It’s at moments such as these that I realize that I’m still really, really close to the beginning even though the development of dark, round, deep eye bags that require serious make-up time in the mornings suggest otherwise. I’m in my second year of an Art History PhD program, and instead of joining my aunt in sunny Mexico this winter break, or sipping romantic hot toddies with my BF in snowy Brooklyn, I’m in the last leg of revising for my Comprehensive Exam and German translation exams that loom at the end of January. I know this isn’t the toughest hurdle I’ll face during my graduate years by any means. And yet, I’m terrified. Today, I can’t even contemplate the broader topic of why I love art history (I know I do, I just don’t have the brain power to explain why right now) or why I left work to go back to graduate school (I still think it was a great idea, but I don’t think I’ve ever had a convincing explanation for why). I’m too panicked to think creatively on a macro-level. I couldn’t even decide where to sit to begin study this morning.
I was meant to take these exams last summer, but all sorts of work got in the way (and I thought I left work to go back to school, but that’s for another column). Stupidly, and entirely par for the course for me, I’ve now left myself with the dog days of the new year to finish memorizing five hundred slides and “German Quickly.” Panicked, I find a German tutor willing to read through past exams with me and pop $120 for two hours sitting on a sofa in Brooklyn Heights stumbling over past perfect and conjugations. It’s quite obvious, despite my hard work on my own at home, that I’ll need to spend a fair amount of time on her sofa over the next few weeks. I mentally count up the cost of several expensive sessions, wince, and then cancel the bi-annual haircut I had planned and nix all social commitments for January. Such is the glamorous life of the graduate student.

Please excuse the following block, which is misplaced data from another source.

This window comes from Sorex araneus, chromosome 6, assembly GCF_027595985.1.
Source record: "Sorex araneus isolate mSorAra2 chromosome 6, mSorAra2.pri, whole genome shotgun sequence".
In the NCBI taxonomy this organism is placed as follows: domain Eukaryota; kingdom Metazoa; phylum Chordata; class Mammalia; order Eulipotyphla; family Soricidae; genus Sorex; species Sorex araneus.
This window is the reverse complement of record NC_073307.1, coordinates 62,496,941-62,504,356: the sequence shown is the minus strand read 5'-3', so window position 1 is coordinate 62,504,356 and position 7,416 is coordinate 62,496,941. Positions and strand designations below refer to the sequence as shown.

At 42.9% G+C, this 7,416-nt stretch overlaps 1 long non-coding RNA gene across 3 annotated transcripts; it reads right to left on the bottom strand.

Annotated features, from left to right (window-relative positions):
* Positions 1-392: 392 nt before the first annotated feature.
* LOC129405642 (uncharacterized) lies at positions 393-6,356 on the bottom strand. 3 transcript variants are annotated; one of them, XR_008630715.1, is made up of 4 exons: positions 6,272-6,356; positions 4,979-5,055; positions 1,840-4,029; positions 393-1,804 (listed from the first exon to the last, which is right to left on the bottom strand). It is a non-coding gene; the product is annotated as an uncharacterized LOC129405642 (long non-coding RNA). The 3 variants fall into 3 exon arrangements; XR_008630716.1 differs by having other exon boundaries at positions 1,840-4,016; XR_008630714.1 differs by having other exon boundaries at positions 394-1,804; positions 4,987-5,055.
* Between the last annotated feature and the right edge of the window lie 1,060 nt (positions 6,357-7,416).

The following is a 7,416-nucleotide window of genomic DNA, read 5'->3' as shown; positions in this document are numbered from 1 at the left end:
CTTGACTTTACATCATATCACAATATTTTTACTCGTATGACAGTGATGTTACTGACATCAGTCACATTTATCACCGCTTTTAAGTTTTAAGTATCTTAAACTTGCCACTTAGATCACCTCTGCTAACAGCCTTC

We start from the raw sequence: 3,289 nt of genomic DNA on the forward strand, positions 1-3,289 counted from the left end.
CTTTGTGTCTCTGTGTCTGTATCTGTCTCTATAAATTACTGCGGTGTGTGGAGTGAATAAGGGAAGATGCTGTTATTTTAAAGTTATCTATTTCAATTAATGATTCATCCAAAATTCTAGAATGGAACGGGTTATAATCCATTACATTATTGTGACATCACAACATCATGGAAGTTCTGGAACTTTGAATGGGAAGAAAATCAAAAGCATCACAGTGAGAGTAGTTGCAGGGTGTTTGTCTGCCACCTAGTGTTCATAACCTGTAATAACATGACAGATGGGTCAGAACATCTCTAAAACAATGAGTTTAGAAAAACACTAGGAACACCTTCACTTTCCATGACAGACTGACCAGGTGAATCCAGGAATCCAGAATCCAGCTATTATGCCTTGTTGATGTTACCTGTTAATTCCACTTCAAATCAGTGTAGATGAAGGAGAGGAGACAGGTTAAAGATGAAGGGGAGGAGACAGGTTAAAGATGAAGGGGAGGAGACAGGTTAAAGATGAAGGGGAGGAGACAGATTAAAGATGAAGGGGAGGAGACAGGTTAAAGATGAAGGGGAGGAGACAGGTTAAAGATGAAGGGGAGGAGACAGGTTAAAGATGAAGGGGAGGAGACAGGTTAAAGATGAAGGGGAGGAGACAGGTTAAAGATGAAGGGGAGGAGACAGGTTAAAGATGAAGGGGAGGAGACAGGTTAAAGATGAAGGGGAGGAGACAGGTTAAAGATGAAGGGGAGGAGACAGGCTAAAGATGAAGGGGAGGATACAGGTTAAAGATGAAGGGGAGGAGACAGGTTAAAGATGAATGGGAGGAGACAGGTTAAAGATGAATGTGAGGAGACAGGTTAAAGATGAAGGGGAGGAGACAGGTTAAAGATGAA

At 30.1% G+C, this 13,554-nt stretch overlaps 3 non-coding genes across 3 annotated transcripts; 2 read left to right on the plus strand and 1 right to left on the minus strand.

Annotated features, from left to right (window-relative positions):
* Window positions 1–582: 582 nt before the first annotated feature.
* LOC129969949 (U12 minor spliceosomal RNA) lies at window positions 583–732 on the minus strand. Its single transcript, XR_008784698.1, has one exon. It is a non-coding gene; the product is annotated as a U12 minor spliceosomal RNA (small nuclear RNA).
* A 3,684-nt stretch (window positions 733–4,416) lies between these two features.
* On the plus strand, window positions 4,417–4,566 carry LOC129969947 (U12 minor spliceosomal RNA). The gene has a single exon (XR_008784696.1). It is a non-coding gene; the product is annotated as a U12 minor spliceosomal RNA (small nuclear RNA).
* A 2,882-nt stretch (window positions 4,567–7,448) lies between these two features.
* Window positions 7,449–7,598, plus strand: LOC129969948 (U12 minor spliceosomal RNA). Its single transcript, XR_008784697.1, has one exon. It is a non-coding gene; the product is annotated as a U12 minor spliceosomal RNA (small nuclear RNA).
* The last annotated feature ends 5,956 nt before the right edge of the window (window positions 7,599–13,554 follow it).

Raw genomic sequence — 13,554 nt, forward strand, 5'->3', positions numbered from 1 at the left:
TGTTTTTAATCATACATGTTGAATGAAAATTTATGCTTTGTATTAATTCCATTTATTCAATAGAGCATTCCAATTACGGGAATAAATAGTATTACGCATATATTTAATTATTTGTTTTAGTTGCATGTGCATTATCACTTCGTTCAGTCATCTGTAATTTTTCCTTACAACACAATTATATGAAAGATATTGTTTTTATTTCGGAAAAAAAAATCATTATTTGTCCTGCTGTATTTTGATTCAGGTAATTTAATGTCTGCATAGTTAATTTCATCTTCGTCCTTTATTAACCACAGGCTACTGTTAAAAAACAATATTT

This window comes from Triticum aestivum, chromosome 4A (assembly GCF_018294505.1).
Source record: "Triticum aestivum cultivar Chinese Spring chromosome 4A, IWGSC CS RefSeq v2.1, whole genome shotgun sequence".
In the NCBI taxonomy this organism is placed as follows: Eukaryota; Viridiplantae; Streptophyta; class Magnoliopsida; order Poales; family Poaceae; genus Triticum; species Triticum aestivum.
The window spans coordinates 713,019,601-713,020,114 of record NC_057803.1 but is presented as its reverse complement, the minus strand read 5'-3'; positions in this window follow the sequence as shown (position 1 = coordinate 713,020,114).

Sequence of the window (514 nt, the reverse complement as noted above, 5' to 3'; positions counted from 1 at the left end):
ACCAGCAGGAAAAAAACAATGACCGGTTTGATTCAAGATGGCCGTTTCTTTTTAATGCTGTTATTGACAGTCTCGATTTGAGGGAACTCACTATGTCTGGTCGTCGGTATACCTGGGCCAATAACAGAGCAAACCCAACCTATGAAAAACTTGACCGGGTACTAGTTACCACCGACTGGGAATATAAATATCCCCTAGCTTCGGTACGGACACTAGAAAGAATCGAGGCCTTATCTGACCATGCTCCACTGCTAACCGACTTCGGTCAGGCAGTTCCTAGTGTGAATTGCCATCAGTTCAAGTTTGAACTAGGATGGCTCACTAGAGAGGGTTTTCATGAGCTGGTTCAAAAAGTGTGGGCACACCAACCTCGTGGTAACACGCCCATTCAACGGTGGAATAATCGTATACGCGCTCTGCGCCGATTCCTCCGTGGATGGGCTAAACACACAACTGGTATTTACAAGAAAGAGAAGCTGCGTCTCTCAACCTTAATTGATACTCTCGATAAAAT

Deike, my tutor, is amazing, and only laughs with a polite softness each time I completely butcher her mother tongue. She spends a lot of the time laughing during our first lesson and so do I, only more hysterically. You see, if I don’t pass these exams, then I get kicked off my course until I do. Until now, I haven’t confessed to anyone but my cat how utterly humiliating that would be. To make matters worse, I’m an international student, and not being enrolled in class plays havoc with my visa. It reminds me that even though I’ve lived in Brooklyn for five years, co-habiting with one BF and one cat, that I own multiple, permanent pieces of furniture, electronic equipment that no longer needs an adaptor to work over here, that I pay New York taxes, and have started to lose my accent (British), I don’t actually belong here in any legal sense. This comforting thought adds a thin veneer of terror to the general tremors of panic engulfing my being. Ich habe…no. Ich möchte eine Tasse Tee. Yes. A cup of tea. The Great British Procrastination that makes everything better for the ensuing five minutes until reality bites again. And I know how to say it in German. That’s progress. Now, if I can just pass these exams next week, I’ll be able to progress even further to consider the bigger picture. For starters, comparing the European PhD system which has none of these exams, and the American PhD system that’s chock full of them, and evaluating my choice of graduate program in the light of this disparity. As my (loving) family is fond of saying, “you might be on a PhD program, but that doesn’t make you smart.” Roll on next week.Michelle Jubin is a doctoral student in Art History at the CUNY Graduate Center. Hailing from Glasgow, UK, she worked as a contributor for BBC Radio Scotland and as an artist’s assistant for the sculptor Andy Goldsworthy before first coming to New York to work at the Solomon R. Guggenheim Museum and Independent Curators International (ICI). She lives in Brooklyn.